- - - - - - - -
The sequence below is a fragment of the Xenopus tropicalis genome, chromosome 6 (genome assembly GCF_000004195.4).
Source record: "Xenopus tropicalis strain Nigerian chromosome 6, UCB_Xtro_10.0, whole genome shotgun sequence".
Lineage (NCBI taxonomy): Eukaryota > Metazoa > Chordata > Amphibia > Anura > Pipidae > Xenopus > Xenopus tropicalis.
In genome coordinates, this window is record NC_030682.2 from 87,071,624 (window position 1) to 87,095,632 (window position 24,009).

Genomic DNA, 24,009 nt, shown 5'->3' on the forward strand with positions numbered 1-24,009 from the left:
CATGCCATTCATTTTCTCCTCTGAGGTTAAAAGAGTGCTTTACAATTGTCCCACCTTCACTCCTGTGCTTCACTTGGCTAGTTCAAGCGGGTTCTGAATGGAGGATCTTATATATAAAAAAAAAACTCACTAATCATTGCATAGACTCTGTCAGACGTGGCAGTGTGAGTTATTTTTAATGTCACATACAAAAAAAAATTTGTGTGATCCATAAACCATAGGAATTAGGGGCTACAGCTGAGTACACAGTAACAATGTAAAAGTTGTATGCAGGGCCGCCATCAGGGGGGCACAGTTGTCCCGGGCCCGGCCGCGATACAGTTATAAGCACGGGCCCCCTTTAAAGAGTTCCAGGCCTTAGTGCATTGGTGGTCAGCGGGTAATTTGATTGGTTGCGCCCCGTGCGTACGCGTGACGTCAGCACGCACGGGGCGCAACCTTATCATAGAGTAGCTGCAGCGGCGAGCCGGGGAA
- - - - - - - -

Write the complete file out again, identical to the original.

The sequence below is a fragment of the Xenopus tropicalis genome, chromosome 6 (genome assembly GCF_000004195.4).
Source record: "Xenopus tropicalis strain Nigerian chromosome 6, UCB_Xtro_10.0, whole genome shotgun sequence".
Lineage (NCBI taxonomy): Eukaryota > Metazoa > Chordata > Amphibia > Anura > Pipidae > Xenopus > Xenopus tropicalis.
In genome coordinates, this window is record NC_030682.2 from 87,071,624 (window position 1) to 87,095,632 (window position 24,009).

Genomic DNA, 24,009 nt, shown 5'->3' on the forward strand with positions numbered 1-24,009 from the left:
CATGCCATTCATTTTCTCCTCTGAGGTTAAAAGAGTGCTTTACAATTGTCCCACCTTCACTCCTGTGCTTCACTTGGCTAGTTCAAGCGGGTTCTGAATGGAGGATCTTATATATAAAAAAAAAACTCACTAATCATTGCATAGACTCTGTCAGACGTGGCAGTGTGAGTTATTTTTAATGTCACATACAAAAAAAAATTTGTGTGATCCATAAACCATAGGAATTAGGGGCTACAGCTGAGTACACAGTAACAATGTAAAAGTTGTATGCAGGGCCGCCATCAGGGGGGCACAGTTGTCCCGGGCCCGGCCGCGATACAGTTATAAGCACGGGCCCCCTTTAAAGAGTTCCAGGCCTTAGTGCATTGGTGGTCAGCGGGTAATTTGATTGGTTGCGCCCCGTGCGTACGCGTGACGTCAGCACGCACGGGGCGCAACCTTATCATAGAGTAGCTGCAGCGGCGAGCCGGGGAA